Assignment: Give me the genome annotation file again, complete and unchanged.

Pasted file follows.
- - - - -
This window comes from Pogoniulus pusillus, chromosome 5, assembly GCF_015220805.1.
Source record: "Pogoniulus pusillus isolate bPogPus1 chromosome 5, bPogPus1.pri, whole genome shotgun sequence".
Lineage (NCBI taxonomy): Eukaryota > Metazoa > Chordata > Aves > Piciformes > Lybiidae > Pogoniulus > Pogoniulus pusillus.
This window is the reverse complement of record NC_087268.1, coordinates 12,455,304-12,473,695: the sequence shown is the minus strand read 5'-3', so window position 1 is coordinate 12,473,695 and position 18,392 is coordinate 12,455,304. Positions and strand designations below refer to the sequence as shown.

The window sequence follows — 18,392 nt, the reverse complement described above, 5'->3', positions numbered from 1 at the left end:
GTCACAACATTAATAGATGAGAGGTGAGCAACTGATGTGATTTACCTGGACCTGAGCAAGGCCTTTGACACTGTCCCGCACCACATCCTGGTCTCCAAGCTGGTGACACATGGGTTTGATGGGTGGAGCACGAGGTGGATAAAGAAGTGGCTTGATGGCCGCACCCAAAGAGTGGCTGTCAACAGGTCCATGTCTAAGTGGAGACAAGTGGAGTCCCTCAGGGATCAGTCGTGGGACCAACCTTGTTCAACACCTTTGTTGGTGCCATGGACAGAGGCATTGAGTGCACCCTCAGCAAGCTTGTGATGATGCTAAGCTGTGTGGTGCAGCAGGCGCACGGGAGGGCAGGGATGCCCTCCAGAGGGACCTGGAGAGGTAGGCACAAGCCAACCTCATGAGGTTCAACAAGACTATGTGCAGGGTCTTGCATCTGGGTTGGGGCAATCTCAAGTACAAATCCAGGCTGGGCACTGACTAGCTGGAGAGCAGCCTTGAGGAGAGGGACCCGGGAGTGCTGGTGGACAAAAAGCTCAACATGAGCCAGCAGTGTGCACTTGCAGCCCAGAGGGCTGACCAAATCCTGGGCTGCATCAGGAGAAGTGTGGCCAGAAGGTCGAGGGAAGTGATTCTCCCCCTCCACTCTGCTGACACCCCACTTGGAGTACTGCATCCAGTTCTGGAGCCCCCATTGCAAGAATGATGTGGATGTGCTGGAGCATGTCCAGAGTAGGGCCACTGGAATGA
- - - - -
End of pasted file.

This window comes from Pogoniulus pusillus, chromosome 5, assembly GCF_015220805.1.
Source record: "Pogoniulus pusillus isolate bPogPus1 chromosome 5, bPogPus1.pri, whole genome shotgun sequence".
Lineage (NCBI taxonomy): Eukaryota > Metazoa > Chordata > Aves > Piciformes > Lybiidae > Pogoniulus > Pogoniulus pusillus.
This window is the reverse complement of record NC_087268.1, coordinates 12,455,304-12,473,695: the sequence shown is the minus strand read 5'-3', so window position 1 is coordinate 12,473,695 and position 18,392 is coordinate 12,455,304. Positions and strand designations below refer to the sequence as shown.

The window sequence follows — 18,392 nt, the reverse complement described above, 5'->3', positions numbered from 1 at the left end:
GTCACAACATTAATAGATGAGAGGTGAGCAACTGATGTGATTTACCTGGACCTGAGCAAGGCCTTTGACACTGTCCCGCACCACATCCTGGTCTCCAAGCTGGTGACACATGGGTTTGATGGGTGGAGCACGAGGTGGATAAAGAAGTGGCTTGATGGCCGCACCCAAAGAGTGGCTGTCAACAGGTCCATGTCTAAGTGGAGACAAGTGGAGTCCCTCAGGGATCAGTCGTGGGACCAACCTTGTTCAACACCTTTGTTGGTGCCATGGACAGAGGCATTGAGTGCACCCTCAGCAAGCTTGTGATGATGCTAAGCTGTGTGGTGCAGCAGGCGCACGGGAGGGCAGGGATGCCCTCCAGAGGGACCTGGAGAGGTAGGCACAAGCCAACCTCATGAGGTTCAACAAGACTATGTGCAGGGTCTTGCATCTGGGTTGGGGCAATCTCAAGTACAAATCCAGGCTGGGCACTGACTAGCTGGAGAGCAGCCTTGAGGAGAGGGACCCGGGAGTGCTGGTGGACAAAAAGCTCAACATGAGCCAGCAGTGTGCACTTGCAGCCCAGAGGGCTGACCAAATCCTGGGCTGCATCAGGAGAAGTGTGGCCAGAAGGTCGAGGGAAGTGATTCTCCCCCTCCACTCTGCTGACACCCCACTTGGAGTACTGCATCCAGTTCTGGAGCCCCCATTGCAAGAATGATGTGGATGTGCTGGAGCATGTCCAGAGTAGGGCCACTGGAATGA